It's okay to feel taken aback when a dog, particularly your dog, growls at you or a child. But please don't punish the dog for the warning instead thank them.
A growl is a warning from your dog that they are not comfortable - fearful, threatened or aggressive. It's saying back off I'm not happy with this situation. It's a critical part of the behaviours that have been built into dogs to try and keep social harmony and stop fights that could kill or maim.
It's a warning - an important one to heed and do something about. But what? Well firstly remove the tension from the situation by getting out of the immediate situation before someone does get bitten. Now think about what was happening that your dog was so uncomfortable about. It might be something obvious that he wasn't happy about like being cornered under the bed with a tissue with no escape route and an irate human trying to reclaim the treasure (what is it with dogs and tissues and how important they become to humans when dogs have them?). It could also be something less obvious.
Here's an analogy thanks to Robyn Hood from the TTouch world that might help: Think of a cauldron of water sitting on top of a bunch of candles of different sizes. When the water boils over a bite is far more likely to happen. Now let's take one dog's candles. One candle (a medium size one) is a fear of children. Another candle is a dislike of strangers (a large candle). Another is loud noises and yet another smaller candle is being uncomfortable when people are around his food bow. Now on a particular day when the dog is not feeling all that happy (yes they have bad days too) you have visitors over and a child is running around the house. The child is a stranger to the dog and making lots of noise as she plays. When the child enters the laundry where the dog is eating his meal the dog growls at the child. Lot's of candles here that you need to identify and work on reducing so that the incident doesn't recur. You also might need to have better management skills in the meantime (or perhaps for life).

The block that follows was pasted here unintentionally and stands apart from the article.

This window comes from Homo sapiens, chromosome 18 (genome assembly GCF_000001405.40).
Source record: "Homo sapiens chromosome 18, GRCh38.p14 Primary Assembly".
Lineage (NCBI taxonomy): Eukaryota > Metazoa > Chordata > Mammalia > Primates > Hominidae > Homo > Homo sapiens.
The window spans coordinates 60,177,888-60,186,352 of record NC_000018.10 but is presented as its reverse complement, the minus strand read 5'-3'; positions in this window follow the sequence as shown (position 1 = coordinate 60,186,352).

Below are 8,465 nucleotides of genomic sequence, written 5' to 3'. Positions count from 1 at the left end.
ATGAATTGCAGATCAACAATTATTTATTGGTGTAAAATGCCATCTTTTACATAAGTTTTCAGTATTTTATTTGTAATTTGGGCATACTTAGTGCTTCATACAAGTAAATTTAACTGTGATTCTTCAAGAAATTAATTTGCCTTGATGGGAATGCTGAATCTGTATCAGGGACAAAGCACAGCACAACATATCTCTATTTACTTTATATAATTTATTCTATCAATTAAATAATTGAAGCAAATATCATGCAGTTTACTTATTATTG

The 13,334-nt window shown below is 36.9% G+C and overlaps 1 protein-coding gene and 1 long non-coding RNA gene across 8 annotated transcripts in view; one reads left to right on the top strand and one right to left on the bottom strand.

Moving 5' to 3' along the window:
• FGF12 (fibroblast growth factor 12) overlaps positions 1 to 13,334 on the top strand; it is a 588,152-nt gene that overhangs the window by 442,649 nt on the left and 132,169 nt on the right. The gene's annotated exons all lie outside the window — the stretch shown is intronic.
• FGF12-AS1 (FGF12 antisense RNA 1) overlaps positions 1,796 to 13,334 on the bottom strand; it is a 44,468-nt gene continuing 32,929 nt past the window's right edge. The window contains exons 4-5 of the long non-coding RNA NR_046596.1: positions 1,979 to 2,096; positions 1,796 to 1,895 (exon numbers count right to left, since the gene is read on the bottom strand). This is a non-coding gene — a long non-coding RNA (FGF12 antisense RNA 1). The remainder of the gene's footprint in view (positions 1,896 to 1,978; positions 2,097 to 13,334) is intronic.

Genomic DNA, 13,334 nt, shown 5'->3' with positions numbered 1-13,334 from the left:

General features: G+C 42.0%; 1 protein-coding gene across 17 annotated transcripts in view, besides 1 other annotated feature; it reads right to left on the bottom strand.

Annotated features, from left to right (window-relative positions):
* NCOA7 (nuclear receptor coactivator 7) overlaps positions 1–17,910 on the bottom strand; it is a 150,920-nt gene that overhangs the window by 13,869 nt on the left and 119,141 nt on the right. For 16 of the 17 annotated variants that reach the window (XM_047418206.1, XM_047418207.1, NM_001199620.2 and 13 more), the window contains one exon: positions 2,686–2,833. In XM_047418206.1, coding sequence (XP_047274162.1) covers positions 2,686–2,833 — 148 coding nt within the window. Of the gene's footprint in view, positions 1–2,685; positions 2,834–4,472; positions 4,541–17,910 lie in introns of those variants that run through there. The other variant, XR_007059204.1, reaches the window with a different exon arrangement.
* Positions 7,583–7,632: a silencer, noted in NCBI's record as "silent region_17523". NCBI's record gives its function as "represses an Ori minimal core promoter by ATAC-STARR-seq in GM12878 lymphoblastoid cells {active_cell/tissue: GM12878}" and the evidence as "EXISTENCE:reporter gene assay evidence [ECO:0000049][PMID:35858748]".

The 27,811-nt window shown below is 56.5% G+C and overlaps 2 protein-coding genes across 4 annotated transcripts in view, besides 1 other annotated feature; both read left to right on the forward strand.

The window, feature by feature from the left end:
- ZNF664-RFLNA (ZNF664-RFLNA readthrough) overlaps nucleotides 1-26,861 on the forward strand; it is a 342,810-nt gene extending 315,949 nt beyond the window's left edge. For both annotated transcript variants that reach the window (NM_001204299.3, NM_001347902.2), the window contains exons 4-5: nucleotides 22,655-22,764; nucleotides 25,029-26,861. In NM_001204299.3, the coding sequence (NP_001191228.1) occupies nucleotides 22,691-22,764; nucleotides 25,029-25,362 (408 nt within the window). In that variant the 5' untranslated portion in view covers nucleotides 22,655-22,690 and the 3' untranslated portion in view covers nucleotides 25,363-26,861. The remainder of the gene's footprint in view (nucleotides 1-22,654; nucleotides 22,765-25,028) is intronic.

Take the emotion (the scare, the humiliation, the disbelief) out of the situation and consider what caused the growl and how to deal with the issues so that the dog doesn't feel so threatened by the situation.
But whatever you do don't punish the dog for the growl. Why not? Well as already mentioned the growl is part of an escalating set of behaviours on the way to a bite or multiple bites and dogs are smart at figuring out what behaviours work and which ones don't.
If you punish the growl out of the dog there goes a major warning system - next time the leap may be from dog body language that you and others don't recognise to a full on bite - and no one wants to go there.
More on some of those more subtle messages in later posts. And I am not advocating doing nothing about growls but rather thanking your dog for giving you the warning and then coming up with a plan (perhaps with professional help) to work through the issues that contributed to the situation so that confrontation and bites can be avoided.
For more information check out the following as a start:
- Off-Leash Dog Play. A Complete Guide to Safety and Fun by Robin Bennet and Susan Briggs